Sing a Bit of Harmony (Review)

Source: Funimation

By: Beata Garrett | @clearsummers

Sing a Bit of Harmony is a movie I couldn’t catch in theaters, which is unfortunate considering some of its stunning visuals. I also think I would’ve connected with the emotional moments more if I had seen them on the big screen. As it is, J.C. Staff and Yasuhiro Yoshiura have created an enjoyable if shallow movie. Although the songs are nowhere near as interesting as Belle’s soundtrack and its themes are half-baked, the movie is charming and tries to tackle interesting questions about our ability as humans to connect with AI and robots.

The story focuses on a young girl named Satomi, an independent loner at her school who’s mostly ignored by her classmates and her mother, an AI developer. One day, her mother’s project, an AI named Shion, joins her class with a song and a mission to make her happy. As Shion searches for ways to make her human friend smile, she brings Satomi closer to four other classmates. However human Shion appears to these friends though, she is seen by the rest of the world as just a piece of machinery and the kids are soon reminded of this cruel reality.

[Editor’s Note: Please assume from this point forward that everything–quotes, images, and summaries–in this post, unless cited otherwise, comes directly from Sing a Bit of Harmony (2021). This post also goes into in-depth spoilers for the movie. Thank you.]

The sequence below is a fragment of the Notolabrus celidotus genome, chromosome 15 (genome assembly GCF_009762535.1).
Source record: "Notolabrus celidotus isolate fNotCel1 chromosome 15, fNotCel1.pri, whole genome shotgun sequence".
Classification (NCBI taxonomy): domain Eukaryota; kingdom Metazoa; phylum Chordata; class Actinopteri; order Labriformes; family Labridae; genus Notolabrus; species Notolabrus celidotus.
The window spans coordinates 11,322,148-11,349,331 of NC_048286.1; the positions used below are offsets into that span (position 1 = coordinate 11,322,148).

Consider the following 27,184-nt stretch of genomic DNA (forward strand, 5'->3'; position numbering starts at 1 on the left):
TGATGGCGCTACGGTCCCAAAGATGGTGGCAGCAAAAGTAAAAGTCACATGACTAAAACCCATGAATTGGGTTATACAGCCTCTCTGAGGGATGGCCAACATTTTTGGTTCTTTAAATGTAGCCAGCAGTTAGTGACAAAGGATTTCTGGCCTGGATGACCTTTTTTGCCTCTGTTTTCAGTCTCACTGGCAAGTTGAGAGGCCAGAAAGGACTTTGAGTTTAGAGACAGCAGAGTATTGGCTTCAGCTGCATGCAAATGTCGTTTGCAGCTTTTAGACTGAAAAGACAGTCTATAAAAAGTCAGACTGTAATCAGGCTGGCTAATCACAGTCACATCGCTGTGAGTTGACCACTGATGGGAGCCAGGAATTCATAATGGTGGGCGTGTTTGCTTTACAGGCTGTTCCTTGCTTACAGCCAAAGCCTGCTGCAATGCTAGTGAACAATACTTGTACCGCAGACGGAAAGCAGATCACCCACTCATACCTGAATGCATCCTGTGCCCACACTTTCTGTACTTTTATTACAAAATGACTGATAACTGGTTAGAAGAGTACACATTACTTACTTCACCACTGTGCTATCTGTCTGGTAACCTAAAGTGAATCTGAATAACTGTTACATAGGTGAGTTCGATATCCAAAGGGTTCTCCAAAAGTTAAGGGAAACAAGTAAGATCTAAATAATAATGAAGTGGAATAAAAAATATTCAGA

Out of all the characters in Sing a Bit of Harmony, Shion stands out in terms of development, design, and her role in the movie. The design of Shion to appear human, but very visibly a robot when she breaks down–seen in her hardware ejecting itself from her stomach–is great. The portrayal of Shion is also done well in that she has an energetic and happy-go-lucky personality. I found her friendships with other AI adorable and funny, and it also serves to raise questions about sentience and humanity’s treatment of them.

The world of Sing a Bit of Harmony is obviously more advanced than ours yet remains grounded in mostly mundane aesthetics. While the bus may drive itself and robots farm instead of humans, I like the decision to juxtapose these technological advances within a rural environment. In this way, the movie reminds me of one of my favorite anime, Time of Eve, which also depicts the ways in which humans fear AI.

The AI are used to clean, farm, and even to practice sports with, but any sign of them malfunctioning or breaking down is seen as annoying or, at its worst, scary. Some people even go out of their way to mess with them since they’re not human so they make a convenient target for bored kids. There’s also a sense of resentment towards AI, which is just misdirected resentment towards Hoshima, the big tech company that has overtaken the town.